opinion: Humane methods must be considered when addressing deer control in Barton Hills
As I read a letter that recently came across my desk from an Ann Arbor man expressing deep gratitude for the Humane Society of Huron Valley rescue staff who freed a panicked doe stuck in a fence, I am baffled by the mass deer shooting that was planned to take place in Barton Hills this week.
HSHV handles sick and injured wildlife for our county. As such, I am sensitive to the frustrations and risks that can come from living in an area overrun by any particular species. However, other than it being a nuisance, there seems no strong justification for the solution employed in this situation.
AnnArbor.com file photo
Every day we see the tragic ramifications of our culture of violence, a politic inclined toward quick fixes, and corporate practices without regard for ethics. It is time we demand that our leaders at all levels approach problems in a more principled and cautious way, especially when it impacts our delicate eco-system.
Along this same vein, at the end of 2012, Michigan passed a law that called for the hunting of wolves in Northern Michigan. After being driven to near extinction, these noble creatures were declared an endangered species decades ago. And now, once they show the slightest glimmer of resurgence, we start the senseless killing again.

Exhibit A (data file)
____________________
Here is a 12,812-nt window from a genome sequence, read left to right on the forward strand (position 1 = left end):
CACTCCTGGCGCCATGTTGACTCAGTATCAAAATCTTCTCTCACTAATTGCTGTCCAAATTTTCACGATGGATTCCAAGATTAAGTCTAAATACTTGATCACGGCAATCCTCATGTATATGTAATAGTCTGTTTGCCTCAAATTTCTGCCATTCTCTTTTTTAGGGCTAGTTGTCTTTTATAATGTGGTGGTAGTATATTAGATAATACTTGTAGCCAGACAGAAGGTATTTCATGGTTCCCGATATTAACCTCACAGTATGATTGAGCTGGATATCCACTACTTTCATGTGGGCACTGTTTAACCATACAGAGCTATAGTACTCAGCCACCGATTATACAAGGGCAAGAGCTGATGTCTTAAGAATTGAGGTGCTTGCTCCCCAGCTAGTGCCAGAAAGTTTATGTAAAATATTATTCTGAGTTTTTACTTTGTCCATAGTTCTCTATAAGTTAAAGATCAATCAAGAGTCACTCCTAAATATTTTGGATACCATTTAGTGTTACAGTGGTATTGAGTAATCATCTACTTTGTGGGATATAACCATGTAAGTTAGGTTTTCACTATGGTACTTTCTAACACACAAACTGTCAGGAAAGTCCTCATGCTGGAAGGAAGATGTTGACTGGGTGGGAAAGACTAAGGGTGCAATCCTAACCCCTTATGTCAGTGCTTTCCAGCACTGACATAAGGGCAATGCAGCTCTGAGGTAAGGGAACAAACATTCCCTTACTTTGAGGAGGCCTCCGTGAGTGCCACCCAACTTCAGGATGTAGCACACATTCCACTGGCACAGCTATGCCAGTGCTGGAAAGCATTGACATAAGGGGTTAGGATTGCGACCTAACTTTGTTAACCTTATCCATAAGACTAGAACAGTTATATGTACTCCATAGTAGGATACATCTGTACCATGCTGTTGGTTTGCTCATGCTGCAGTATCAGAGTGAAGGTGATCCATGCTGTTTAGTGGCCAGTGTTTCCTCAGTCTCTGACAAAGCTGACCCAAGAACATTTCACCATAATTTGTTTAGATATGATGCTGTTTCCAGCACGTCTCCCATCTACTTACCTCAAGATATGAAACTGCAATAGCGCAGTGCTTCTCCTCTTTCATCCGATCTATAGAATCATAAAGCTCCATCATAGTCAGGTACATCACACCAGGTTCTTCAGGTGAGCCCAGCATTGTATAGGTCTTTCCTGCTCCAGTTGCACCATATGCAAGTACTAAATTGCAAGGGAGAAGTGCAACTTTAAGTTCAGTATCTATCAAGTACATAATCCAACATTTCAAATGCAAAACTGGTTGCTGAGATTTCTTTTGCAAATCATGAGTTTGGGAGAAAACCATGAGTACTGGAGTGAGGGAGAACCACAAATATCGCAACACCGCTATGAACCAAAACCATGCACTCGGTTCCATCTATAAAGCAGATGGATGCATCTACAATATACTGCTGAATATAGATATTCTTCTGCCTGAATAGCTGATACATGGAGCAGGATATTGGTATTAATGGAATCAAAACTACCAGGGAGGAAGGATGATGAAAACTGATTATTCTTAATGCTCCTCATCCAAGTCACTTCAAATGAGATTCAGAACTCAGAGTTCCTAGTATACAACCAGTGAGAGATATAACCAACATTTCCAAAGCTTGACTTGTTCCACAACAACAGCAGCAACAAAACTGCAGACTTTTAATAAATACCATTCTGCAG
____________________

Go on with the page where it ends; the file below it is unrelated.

Again, I realize there are unique challenges to the few communities that live near wolves. But are there really no strategies that we are able to try that better demonstrate our humanity and advanced intelligence as a species other than shoot it?
For “urban deer,” there are in fact many communities across the country now testing out humane, non-lethal population control methods. They are not, however, quick and easy fixes.
As we have seen historically with the overpopulation of feral cats, we as humans create a problem and then tend to jump to extermination as a cheap and easy remedy. But, this is a very clear case of “you get what you pay for.” Such a remedy is not only unacceptable to animal lovers and an example of brutality for our kids to see, it also is an exercise in futility.
Creating large holes in a population only creates a well-documented phenomenon called the “vacuum effect”. It allows the entrance of animals from other areas and spurs more rapid reproduction of the species under attack, ultimately accomplishing nothing. Our experience and the research show that stopping reproduction, while keeping the animals in their habitat, facilitates a slow but steady population decline.
There is ample evidence showing that the most humane and balanced methods related to human/wildlife conflicts also are the most effective ones. I am deeply saddened by the recent decision made in Ann Arbor and Michigan’s new open season on wolves. I know many others who feel the same. I hope in the future we will find a way to work together to push beyond quick fixes and senseless assault on animals, and model for our children more thoughtful and principled problem solving.
Tanya Hilgendorf is the president and CEO of the Humane Society of Huron Valley.